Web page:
Let me know if you need anything’ … The last thing a person needs is to be given another task, and coming up with their own suggestion of what you can do to help is just another burden. Picture: iStock
LAST MONTH, one of my dear friend’s mothers died following a years-long battle with cancer. With grace, levity, and humour, she provided me with a wealth of knowledge, teaching me how to be a good cancer supporter for the inevitable times in which this ubiquitous disease will come into the lives of others around me. These are the most important lessons I learned.
Don’t suggest alternative treatments
Following any cancer diagnosis, friends and family often try one thing they think helps: suggesting alternative treatments, therapies, and diets they’ve read about to get them through their disease. As time goes by, the lemon water/sugar-free/raw food suggestions that they can “cure themselves” with will drive a cancer sufferer crazy.
The best thing you can remind somebody with cancer of is how their medical team has them covered, and — especially in New Zealand — they’re getting the best care possible. Rest assured, if the alkaline diet was as good as the blogs claim, oncologists would be screaming it from the rooftops.
Don’t say ‘let me know if you need anything’
Among the stressful physical toll that treatment takes on your body, and what’s called “chemo brain” (thinking and memory problems), dealing with cancer creates a fog of time and space.
The last thing a person needs is to be given another task, and coming up with their own suggestion of what you can do to help is just another burden. Instead, be specific: say, “I’m going to the pharmacy, can I fill any of your prescriptions?” or “can I look after your cat for the next few weeks?”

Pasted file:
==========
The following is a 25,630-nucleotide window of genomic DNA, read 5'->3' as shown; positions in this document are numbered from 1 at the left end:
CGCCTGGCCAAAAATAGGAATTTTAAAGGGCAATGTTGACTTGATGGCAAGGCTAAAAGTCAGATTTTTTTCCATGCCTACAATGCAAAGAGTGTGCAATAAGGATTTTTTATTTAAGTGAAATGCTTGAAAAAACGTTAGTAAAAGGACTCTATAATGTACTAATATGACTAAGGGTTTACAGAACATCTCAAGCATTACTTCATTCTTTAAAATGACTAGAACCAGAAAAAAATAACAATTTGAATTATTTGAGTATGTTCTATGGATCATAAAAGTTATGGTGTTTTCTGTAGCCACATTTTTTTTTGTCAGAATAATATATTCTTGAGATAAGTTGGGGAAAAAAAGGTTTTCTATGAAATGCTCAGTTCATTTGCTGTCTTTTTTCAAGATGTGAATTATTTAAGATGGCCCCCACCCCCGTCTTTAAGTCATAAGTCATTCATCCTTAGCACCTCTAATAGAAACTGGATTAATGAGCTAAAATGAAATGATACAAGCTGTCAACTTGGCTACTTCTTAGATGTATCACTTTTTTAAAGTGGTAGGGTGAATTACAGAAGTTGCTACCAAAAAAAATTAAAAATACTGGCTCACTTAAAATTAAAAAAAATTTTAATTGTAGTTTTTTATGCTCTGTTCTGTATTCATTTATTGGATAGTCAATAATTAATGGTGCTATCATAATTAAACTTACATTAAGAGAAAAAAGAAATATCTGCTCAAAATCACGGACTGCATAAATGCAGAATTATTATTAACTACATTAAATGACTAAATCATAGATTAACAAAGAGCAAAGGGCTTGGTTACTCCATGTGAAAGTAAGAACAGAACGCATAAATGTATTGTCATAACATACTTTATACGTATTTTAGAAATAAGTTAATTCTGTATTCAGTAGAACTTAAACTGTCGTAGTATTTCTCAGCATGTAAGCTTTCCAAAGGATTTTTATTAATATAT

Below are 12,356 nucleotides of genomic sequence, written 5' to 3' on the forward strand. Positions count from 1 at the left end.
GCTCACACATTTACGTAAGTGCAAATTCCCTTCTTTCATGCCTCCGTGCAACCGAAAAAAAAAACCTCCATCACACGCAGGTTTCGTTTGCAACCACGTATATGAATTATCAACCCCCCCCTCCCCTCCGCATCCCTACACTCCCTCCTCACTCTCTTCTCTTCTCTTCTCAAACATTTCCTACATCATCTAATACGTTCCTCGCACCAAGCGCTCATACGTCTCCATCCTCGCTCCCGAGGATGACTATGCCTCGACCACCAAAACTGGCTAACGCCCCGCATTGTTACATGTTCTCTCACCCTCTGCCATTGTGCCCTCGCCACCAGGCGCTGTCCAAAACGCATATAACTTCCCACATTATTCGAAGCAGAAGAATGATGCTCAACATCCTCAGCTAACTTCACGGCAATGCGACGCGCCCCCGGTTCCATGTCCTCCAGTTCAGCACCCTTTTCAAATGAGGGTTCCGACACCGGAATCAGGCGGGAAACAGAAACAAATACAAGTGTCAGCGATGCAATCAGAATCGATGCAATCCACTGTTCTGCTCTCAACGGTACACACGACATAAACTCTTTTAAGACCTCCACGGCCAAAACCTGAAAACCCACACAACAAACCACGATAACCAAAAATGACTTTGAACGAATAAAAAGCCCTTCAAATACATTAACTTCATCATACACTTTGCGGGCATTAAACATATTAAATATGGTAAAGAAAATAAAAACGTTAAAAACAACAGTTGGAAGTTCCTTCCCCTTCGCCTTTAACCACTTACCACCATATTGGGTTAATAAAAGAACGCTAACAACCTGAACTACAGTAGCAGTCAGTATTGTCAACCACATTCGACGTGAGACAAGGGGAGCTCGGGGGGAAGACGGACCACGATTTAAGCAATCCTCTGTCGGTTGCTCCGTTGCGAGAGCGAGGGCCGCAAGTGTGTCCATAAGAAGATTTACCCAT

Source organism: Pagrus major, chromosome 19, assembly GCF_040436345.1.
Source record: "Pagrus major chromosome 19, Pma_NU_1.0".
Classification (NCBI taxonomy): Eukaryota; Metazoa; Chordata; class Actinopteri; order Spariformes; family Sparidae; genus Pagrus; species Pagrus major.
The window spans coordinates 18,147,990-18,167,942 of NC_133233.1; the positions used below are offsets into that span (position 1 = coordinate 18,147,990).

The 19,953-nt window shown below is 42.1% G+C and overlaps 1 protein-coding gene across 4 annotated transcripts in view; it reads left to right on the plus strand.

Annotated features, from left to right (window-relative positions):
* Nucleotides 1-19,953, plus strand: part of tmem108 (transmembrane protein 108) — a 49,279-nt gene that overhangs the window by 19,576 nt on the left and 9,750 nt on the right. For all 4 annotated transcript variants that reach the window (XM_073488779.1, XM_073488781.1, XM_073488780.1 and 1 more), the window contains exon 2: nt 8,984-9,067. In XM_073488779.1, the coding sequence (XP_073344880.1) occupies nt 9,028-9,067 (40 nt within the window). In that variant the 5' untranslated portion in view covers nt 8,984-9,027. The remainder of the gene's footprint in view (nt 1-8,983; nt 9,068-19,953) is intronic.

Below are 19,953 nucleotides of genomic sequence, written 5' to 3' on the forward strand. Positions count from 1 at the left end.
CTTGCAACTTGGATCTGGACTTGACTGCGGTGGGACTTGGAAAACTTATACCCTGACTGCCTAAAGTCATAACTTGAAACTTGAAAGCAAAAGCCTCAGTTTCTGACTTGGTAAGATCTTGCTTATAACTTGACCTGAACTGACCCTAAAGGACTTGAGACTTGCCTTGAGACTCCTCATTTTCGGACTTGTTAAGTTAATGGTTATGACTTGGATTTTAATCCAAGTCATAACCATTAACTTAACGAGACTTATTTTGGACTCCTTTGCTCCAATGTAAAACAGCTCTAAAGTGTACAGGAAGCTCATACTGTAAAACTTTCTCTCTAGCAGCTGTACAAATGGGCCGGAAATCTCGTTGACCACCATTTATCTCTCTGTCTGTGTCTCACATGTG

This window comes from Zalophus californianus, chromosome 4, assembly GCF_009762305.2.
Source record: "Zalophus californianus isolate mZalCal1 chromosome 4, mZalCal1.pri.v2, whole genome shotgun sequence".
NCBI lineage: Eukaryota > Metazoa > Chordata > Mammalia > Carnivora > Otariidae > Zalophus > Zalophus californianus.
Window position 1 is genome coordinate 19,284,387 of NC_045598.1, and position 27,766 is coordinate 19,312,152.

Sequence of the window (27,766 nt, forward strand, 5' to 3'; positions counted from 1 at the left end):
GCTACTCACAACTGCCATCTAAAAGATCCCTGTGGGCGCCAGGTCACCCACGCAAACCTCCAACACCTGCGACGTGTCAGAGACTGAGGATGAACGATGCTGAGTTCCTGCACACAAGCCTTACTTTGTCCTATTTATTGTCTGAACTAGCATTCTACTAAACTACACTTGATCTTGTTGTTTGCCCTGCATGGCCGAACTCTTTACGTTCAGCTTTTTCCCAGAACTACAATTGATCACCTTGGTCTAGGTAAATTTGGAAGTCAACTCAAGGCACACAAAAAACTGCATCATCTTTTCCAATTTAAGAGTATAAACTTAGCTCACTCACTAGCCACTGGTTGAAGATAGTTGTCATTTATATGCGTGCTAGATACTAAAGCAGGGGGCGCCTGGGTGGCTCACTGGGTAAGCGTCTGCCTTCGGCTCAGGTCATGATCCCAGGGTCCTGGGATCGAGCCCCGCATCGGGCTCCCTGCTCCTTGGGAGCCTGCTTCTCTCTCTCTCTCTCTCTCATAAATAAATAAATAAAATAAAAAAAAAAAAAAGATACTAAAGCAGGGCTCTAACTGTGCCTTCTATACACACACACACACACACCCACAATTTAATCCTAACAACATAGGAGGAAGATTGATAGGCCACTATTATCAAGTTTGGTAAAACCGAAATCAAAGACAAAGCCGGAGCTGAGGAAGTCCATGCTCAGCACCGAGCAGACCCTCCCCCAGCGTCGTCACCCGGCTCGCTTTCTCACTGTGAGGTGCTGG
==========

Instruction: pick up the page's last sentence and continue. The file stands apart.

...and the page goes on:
Don’t say ‘you’re so brave’
Telling a person with cancer that they are brave implies that they have a choice not to be. It can also give them a sense of guilt in the hours when they feel scared — like they’re somehow letting others down. Bravery is a choice. Cancer survival isn’t. When there is no other option, it’s better to hear, “I’m so proud of you” or “you’re so tough”, because they are subjective assessments of a person’s strength.
Don’t speak if you have nothing to say
When you’re sitting at somebody’s hospital bed, there’s this intrinsic human need to be entertaining and make conversation. When you speak just to fill the silence, you end up asking questions that only serve to aid you in your quest to understand mortality, and don’t help them. You don’t have to speak — just being there, at someone’s side, comfortable in silence, can mean everything.
Don’t ask their prognosis
This one really only applies to new or infrequent visitors. Cancer patients get really sick of explaining “their story” to every new person who walks through their door. Sometimes, the thought of having to explain your cancer, your treatment, and recovery hopes is enough to turn new visitors away. Of course you want to know somebody’s prognosis, so the best advice is to ask somebody close to them and get the information second-hand.
Admit that cancer sucks
The “positive attitude” schtick has its place in cancer treatment. So does being real. You don’t always have to provide somebody going through cancer with the bright side of things. You don’t have to make suggestions, or say “I’m sorry”. You don’t have to tell them they’ll come out the other side a better person. What really does help, sometimes, is just admitting that cancer sucks. It just does. Acknowledging a cancer patient’s horrible experience (and not trying to diminish it or add a layman’s perspective) can make them feel more legitimate — and that’s one thing that can actually help them.